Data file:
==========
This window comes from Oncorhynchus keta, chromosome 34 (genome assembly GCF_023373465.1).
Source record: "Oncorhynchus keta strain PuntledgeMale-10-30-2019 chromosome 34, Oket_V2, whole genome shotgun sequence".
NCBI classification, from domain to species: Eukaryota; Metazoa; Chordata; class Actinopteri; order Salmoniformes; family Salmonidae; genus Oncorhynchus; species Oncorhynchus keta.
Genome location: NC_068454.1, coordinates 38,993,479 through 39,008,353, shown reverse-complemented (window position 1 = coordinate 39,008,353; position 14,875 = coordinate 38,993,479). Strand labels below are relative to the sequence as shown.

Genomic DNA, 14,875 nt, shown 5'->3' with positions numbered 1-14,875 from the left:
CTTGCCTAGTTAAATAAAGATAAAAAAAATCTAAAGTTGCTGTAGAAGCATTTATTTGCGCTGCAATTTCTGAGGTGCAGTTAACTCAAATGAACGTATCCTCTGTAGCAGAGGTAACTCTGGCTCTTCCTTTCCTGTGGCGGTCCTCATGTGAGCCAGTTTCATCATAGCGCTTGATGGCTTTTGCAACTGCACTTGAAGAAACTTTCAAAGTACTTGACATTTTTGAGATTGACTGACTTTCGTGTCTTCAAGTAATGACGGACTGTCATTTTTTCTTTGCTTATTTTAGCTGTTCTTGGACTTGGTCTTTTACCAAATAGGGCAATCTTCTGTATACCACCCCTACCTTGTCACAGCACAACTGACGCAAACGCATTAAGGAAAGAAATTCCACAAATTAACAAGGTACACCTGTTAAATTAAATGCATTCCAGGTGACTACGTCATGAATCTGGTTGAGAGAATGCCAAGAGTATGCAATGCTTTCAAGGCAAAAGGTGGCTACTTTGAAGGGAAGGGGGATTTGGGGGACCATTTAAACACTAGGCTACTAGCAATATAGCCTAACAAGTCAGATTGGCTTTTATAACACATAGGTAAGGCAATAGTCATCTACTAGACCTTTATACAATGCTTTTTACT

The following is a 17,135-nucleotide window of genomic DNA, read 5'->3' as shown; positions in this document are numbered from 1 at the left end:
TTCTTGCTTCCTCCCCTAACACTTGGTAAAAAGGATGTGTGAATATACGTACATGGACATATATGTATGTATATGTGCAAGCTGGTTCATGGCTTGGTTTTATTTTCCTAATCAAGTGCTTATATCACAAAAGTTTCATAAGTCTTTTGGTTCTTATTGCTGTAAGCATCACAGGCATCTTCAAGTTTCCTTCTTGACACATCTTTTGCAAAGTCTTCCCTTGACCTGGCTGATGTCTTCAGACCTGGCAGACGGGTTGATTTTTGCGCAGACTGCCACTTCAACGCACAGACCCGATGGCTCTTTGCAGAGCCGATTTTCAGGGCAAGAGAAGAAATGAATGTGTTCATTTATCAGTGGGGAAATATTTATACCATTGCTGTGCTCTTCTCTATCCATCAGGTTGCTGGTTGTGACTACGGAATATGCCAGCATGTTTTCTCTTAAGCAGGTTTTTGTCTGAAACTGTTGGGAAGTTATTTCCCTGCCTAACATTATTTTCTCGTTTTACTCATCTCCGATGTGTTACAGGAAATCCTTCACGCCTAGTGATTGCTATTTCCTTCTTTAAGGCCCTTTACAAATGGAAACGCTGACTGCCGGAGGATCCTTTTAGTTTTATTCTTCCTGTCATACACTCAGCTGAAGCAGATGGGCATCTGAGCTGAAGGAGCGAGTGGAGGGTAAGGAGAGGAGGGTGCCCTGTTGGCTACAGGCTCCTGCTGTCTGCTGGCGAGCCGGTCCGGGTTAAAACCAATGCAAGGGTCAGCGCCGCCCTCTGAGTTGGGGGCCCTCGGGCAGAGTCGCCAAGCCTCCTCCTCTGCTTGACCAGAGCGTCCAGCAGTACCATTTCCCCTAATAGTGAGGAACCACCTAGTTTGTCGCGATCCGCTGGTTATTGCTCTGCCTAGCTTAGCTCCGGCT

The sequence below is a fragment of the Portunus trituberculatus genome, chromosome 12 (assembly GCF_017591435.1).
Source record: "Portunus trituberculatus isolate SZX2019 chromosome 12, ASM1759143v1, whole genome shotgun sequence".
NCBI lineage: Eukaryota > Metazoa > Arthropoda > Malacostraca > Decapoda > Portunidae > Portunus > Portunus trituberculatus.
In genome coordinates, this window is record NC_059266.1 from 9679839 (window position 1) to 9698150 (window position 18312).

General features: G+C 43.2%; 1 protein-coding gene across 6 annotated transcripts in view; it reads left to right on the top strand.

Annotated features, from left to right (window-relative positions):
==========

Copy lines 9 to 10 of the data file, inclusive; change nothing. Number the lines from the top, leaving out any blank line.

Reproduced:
The sequence below is a fragment of the Portunus trituberculatus genome, chromosome 12 (assembly GCF_017591435.1).
Source record: "Portunus trituberculatus isolate SZX2019 chromosome 12, ASM1759143v1, whole genome shotgun sequence".